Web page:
KTeV directly measures neutral pion parity
|The angular distribution of the decay of a neutral pion to two electrons and
two positrons. Left: The distribution published by N.P. Samios et al. in
1962. Right: The distribution obtained by KTeV. The solid line is the
prediction for negative parity.
The parity of a particle is one of its fundamental quantum properties. Its value, like electric charge, can be either positive or negative. Parity also describes the difference between your left hand and your right hand: the reflection of your left hand in a mirror is identical to your right hand.
When a subatomic reaction remains unchanged when watched in a mirror, the total parity of this system of particles is conserved. According to the Standard Model, reactions involving the strong and electromagnetic forces conserve parity; reactions involving the weak force do not.
The KTeV collaboration at Fermilab, using data collected from 1997 to 2000, has now obtained the world's best result on the parity of the neutral pion. Pions are particles that act as the glue that holds protons and neutrons together in a nucleus. The Standard Model predicts and indirect measurements have indicated that neutral pions have negative parity. KTeV's direct measurement now conclusively confirms the negative parity of the neutral pion with over 20 standard deviations.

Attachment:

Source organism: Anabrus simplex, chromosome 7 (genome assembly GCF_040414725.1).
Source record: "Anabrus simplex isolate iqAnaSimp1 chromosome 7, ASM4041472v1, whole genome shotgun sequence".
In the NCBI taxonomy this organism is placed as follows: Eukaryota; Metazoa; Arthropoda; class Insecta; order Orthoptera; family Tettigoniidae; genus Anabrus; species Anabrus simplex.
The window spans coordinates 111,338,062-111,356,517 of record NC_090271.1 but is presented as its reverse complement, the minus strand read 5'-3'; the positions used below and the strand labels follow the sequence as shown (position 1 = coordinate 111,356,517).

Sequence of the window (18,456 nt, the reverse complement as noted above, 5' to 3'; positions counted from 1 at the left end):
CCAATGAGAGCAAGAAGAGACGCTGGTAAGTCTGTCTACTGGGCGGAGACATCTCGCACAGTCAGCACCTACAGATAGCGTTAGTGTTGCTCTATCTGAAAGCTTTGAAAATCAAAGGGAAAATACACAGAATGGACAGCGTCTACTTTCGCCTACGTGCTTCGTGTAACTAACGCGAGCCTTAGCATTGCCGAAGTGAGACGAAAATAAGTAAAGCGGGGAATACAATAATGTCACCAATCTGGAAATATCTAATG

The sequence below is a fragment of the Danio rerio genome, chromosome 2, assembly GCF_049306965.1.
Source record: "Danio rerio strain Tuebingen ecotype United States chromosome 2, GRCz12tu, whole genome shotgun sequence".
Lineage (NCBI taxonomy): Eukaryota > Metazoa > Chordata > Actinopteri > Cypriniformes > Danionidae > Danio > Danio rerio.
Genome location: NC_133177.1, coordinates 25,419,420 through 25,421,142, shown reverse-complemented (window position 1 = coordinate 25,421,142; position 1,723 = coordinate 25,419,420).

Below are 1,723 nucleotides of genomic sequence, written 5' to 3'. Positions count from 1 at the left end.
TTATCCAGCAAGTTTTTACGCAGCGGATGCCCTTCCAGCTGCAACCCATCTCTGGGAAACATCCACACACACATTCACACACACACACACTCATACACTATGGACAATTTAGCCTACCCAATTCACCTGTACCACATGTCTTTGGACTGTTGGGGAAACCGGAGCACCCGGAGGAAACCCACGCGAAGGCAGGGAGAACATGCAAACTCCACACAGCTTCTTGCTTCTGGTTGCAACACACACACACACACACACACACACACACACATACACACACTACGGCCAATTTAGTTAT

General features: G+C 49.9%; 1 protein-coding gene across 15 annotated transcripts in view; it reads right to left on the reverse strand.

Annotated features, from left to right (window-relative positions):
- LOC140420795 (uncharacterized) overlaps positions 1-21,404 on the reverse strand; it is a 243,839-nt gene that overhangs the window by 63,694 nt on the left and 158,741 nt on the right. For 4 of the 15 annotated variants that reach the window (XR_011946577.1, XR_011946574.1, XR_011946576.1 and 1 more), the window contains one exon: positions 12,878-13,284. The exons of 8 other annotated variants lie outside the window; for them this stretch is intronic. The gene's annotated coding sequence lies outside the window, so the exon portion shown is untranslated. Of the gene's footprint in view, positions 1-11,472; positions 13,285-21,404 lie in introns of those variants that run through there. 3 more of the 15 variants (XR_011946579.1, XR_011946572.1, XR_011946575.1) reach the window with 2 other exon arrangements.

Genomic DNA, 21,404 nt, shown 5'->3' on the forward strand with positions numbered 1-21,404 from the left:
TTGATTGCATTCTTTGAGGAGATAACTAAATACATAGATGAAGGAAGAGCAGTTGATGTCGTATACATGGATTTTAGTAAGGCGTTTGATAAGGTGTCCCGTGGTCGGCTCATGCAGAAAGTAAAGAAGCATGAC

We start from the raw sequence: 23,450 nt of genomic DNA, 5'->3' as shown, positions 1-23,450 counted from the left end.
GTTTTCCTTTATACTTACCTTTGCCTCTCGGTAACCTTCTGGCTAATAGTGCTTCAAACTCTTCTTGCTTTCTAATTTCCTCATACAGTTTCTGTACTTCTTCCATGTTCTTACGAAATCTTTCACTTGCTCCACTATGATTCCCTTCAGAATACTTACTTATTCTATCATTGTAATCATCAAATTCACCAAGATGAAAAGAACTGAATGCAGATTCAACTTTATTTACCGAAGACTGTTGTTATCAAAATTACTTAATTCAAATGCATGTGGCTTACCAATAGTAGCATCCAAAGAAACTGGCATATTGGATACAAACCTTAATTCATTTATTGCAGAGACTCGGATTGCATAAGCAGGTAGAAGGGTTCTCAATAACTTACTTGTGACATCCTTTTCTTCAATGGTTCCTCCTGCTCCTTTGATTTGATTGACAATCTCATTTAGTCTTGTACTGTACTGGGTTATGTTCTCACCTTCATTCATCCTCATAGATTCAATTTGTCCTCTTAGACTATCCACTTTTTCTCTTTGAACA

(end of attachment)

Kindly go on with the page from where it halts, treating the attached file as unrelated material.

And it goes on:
The direct measurement of the neutral pion's parity is difficult. The only known method relies on the decay of a pion to two electrons and two positrons, also known as the "double Dalitz" decay (named after the late physicist Richard Dalitz, who first predicted this class of decays). Each electron forms a "Dalitz pair" with one of the positrons, and each pair represents a two-dimensional plane in space, defined by the directions of the two particles. If the pion has negative parity, the planes of the two Dalitz pairs will be perpendicular to each other more often than they are parallel. If the pion has positive parity, the planes will prefer to be parallel.
The double Dalitz decay rarely occurs: only one pion in 30,000 decays in this way. Prior to the KTeV experiment, the last measurement of this decay was in 1962 when a bubble chamber at Columbia University's Nevis Cyclotron recorded 200 "double Dalitz" events. Based on 112 analyzable events, the experimenters at Columbia found that the data favored negative parity with a statistical significance of three to four standard deviations. Their result has been one of the oldest results in high-energy physics that physicists had not been able to improve upon.
The KTeV collaboration recorded 30,500 analyzable "double Dalitz" events. It analyzed the data using its own detailed model of radiative corrections to account for two subtle effects. First, photons emitted by the electrons can change the angular distributions of the decay products and hence rotate the planes defined by the Dalitz pairs; second, an ambiguity exists in assigning each electron to a positron to form a Dalitz pair.
KTeV's measurement of the angle between the two planes is in precise agreement with the Standard Model. The experiment also yields the world's best measurement of the double Dalitz decay rate and sets tight limits on any parity violating contributions to the decay. If CPT symmetry is conserved, those contributions must be less than 3.3 percent.
KTeV is now one step closer to its goal of having the world's best results on all known decay modes of the neutral pion.
|Left to right: Tony Barker (deceased), Patrick Toale
and Eric Zimmerman of the University of Colorado.
Read the associated paper
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